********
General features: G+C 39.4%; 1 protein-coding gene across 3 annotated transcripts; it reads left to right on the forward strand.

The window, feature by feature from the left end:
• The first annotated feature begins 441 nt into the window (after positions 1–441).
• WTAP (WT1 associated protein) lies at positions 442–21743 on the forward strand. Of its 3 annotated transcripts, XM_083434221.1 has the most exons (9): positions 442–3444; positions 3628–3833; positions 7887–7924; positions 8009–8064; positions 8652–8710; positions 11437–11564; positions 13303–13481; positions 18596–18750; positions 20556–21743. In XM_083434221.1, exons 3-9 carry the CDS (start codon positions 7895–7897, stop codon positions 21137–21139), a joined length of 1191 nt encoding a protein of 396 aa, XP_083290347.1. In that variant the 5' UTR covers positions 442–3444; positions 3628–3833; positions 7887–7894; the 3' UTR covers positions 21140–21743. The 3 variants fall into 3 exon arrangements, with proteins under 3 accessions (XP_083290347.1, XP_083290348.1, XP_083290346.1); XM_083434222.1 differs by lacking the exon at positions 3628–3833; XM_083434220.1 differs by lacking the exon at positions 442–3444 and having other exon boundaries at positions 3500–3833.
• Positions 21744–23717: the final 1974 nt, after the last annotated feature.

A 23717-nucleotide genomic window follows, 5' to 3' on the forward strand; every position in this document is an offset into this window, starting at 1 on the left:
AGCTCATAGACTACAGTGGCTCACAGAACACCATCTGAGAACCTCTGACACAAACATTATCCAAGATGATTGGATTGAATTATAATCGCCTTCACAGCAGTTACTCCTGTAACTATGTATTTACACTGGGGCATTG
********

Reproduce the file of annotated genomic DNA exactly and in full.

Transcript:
General features: G+C 39.4%; 1 protein-coding gene across 3 annotated transcripts; it reads left to right on the forward strand.

The window, feature by feature from the left end:
• The first annotated feature begins 441 nt into the window (after positions 1–441).
• WTAP (WT1 associated protein) lies at positions 442–21743 on the forward strand. Of its 3 annotated transcripts, XM_083434221.1 has the most exons (9): positions 442–3444; positions 3628–3833; positions 7887–7924; positions 8009–8064; positions 8652–8710; positions 11437–11564; positions 13303–13481; positions 18596–18750; positions 20556–21743. In XM_083434221.1, exons 3-9 carry the CDS (start codon positions 7895–7897, stop codon positions 21137–21139), a joined length of 1191 nt encoding a protein of 396 aa, XP_083290347.1. In that variant the 5' UTR covers positions 442–3444; positions 3628–3833; positions 7887–7894; the 3' UTR covers positions 21140–21743. The 3 variants fall into 3 exon arrangements, with proteins under 3 accessions (XP_083290347.1, XP_083290348.1, XP_083290346.1); XM_083434222.1 differs by lacking the exon at positions 3628–3833; XM_083434220.1 differs by lacking the exon at positions 442–3444 and having other exon boundaries at positions 3500–3833.
• Positions 21744–23717: the final 1974 nt, after the last annotated feature.

A 23717-nucleotide genomic window follows, 5' to 3' on the forward strand; every position in this document is an offset into this window, starting at 1 on the left:
AGCTCATAGACTACAGTGGCTCACAGAACACCATCTGAGAACCTCTGACACAAACATTATCCAAGATGATTGGATTGAATTATAATCGCCTTCACAGCAGTTACTCCTGTAACTATGTATTTACACTGGGGCATTG